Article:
James Manheim, AllMusic Guide - August 2009
Hailed for his “great depth of poetry, understanding and excitement” (Gazette), American pianist Ronald Hawkins is quickly establishing himself as one of the country’s leading pianists and has earned international acclaim for his sensitive and insightful performances. Subsequent to his international debut in 1997 at The Rachmaninoff Conference held in England, he has performed in venues throughout North America and Europe, with appearances that include Carnegie Hall, The Lyceum, Tchaikovsky Great Hall and St. Martin-in-the-Fields. In September 2007, Mr. Hawkins received the prestigious 2007 Young Career Award for his achievements in music. Other awards and honors include the Richard Ford Foundation Deeper Piano Studies Grant, Hartt School Faculty Development Grant, Rose Hanus Full Scholarship, Sullivan Grant, Who’s Who Among American Universities and Colleges, Marion Park Lewis Foundation for the Arts Endowment, Cecil Hefner Scholarship, Shenandoah Conservatory Keyboard Scholarship, Greer Young Artist Scholarship, Greer Music Club Scholarship and honors in piano and composition at Brevard Summer Music Camp. In February 2002, Web Concert Hall named him Artist of the Month.

Ronald Hawkins appears on Jamlet Records, Pier Records, PBS Records, with a discography that includes “Ronald Hawkins, Piano”, “Journey”, “Christmas Is”, “Ancient Irish Airs & Dances”, “Biltmore Estate Christmas” and “The War That Made America”. He has also recorded for two PBS mini-series, They Made America and The War that Made America. Mr. Hawkins, a native of South Carolina, began his musical studies at the age of sixteen and was performing in concert within eighteen months. He earned his Bachelor and Master of Music degrees in Piano Performance at Shenandoah Conservatory, and his principal teachers have included Samuel Bartos, Frederic Chiu, Paul Ostrovsky, Elizabeth Temple and Ruby Morgan.

Ronald Hawkins is a Schimmel Artist.

Personal Reflections
My first experience with Johann Sebastian Bach’s Goldberg Variations was during my undergraduate studies at Shenandoah Conservatory. I was taking a piano literature class with professor Karen Walker and we listened to two recordings: one by Glenn Gould (1981) and other by Vladimir Feltsman (Live from Moscow Conservatory). The two recordings were total opposites. Feltsman changed registers and went “out of the box” while Gould’s approach was more conservative. I remember thinking it was a holy piece, and for my mid-term paper I wrote about the historical aspect of the piece, never entertaining the idea I would ever study nor play it. For those of us who wish to approach the phenomenon of Johann Sebastian Bach, we must start from the strong faith of his soul. We must be content with the old wisdom that there are things in Heaven and Earth that cannot be grasped by our intellect. It is one of the most magical pieces ever composed, and the truth of it has survived for more than two hundred and sixty-five years and will be admired by musicians and music lovers all around the world for centuries to come.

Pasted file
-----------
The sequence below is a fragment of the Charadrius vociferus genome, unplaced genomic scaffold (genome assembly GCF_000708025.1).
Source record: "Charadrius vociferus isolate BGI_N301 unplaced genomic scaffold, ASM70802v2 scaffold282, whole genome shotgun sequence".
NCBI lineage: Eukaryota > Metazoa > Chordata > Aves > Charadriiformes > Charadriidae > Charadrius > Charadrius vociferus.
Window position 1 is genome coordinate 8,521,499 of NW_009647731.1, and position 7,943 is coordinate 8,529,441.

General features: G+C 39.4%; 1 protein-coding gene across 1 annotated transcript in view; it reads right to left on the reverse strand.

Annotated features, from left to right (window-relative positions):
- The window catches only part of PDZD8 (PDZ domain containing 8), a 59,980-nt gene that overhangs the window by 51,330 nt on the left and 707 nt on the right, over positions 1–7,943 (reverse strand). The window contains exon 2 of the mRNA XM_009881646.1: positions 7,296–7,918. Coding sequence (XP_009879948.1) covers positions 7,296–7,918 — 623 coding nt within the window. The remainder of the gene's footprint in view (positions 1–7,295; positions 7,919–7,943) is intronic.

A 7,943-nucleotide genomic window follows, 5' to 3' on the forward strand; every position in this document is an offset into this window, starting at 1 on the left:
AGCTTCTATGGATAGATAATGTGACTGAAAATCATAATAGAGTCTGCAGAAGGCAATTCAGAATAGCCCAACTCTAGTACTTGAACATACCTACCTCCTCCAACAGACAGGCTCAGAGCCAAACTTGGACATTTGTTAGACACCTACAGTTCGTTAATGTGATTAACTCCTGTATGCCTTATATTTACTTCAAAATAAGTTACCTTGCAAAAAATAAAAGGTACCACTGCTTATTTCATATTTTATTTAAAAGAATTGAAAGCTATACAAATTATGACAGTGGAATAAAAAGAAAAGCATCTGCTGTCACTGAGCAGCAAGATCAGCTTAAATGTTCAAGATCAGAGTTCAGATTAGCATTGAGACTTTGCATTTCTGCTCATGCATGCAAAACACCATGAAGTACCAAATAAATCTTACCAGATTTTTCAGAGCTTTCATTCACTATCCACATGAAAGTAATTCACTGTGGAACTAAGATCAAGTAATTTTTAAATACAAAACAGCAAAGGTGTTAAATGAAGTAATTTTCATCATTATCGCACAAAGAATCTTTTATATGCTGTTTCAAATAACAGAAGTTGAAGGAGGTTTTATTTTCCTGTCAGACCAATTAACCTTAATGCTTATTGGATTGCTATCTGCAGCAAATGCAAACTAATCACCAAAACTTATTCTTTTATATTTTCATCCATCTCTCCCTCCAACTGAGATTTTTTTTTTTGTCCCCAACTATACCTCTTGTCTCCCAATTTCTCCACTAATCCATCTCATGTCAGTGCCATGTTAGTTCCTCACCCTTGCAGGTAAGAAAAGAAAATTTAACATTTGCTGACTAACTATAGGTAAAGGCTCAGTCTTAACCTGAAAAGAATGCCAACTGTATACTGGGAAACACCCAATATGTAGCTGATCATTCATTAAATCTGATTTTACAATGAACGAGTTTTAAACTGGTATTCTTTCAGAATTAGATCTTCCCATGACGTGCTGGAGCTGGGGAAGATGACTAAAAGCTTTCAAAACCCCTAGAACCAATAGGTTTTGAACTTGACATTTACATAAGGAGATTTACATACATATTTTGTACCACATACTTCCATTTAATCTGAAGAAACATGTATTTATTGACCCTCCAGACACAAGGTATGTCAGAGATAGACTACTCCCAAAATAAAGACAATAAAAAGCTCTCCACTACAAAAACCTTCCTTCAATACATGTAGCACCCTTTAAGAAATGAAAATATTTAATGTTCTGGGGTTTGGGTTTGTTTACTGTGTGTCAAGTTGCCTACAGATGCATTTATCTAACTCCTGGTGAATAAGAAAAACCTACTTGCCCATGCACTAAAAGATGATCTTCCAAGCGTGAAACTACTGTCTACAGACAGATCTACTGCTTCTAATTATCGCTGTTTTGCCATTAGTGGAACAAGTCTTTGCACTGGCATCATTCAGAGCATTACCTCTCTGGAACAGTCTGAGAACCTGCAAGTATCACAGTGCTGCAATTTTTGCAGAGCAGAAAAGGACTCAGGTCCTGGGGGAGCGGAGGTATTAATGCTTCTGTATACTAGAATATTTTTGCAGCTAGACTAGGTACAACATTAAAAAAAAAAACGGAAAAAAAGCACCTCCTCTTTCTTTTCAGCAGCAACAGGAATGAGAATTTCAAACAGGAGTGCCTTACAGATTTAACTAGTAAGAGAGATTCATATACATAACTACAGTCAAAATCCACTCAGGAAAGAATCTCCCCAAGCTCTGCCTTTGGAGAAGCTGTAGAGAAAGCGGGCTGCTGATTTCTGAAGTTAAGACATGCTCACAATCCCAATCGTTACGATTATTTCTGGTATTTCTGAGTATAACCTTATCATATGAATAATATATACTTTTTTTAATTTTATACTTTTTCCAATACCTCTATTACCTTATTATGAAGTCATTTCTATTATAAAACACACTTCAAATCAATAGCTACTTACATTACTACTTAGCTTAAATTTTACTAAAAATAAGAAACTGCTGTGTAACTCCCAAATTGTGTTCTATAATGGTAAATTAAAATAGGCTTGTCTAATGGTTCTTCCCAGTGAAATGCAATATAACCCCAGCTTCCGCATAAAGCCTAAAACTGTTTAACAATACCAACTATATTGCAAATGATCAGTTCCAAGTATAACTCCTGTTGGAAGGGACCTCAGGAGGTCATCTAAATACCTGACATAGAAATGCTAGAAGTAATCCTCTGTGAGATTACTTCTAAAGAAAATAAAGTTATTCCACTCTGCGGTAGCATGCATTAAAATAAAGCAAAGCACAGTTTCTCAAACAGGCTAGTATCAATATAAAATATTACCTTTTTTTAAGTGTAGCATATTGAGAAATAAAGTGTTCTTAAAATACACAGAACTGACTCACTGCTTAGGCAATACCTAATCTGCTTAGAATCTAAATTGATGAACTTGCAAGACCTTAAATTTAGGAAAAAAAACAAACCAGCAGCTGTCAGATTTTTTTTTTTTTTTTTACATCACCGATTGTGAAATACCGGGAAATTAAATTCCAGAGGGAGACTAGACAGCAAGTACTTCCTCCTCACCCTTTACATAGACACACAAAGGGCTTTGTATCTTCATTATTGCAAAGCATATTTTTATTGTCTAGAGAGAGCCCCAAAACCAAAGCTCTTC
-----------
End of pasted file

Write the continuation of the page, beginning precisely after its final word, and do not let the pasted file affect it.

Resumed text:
Performance Notes
Whether performing the Goldberg Variations live, or making a recording, one has to make decisions regarding the repeats. In a live concert setting, I play all repeats in the work; however, due to the limits of a single disc, I have decided to play only those repeats where Bach has written a 2nd ending: Variations Nos. 2, 4, 6, 16 and 25. Although Bach composed the Goldberg Variations for the harpsichord with two manuals, having specified in the score which variations were for one or two manuals, the work can nonetheless be played with on the (one manual) piano. Besides learning the music, a great challenge in playing the Goldberg Variations on the piano is the choreography necessary to accommodate the numerous hand crossings and redistribution of notes, as the same note is often played in both hands.


MSR Classics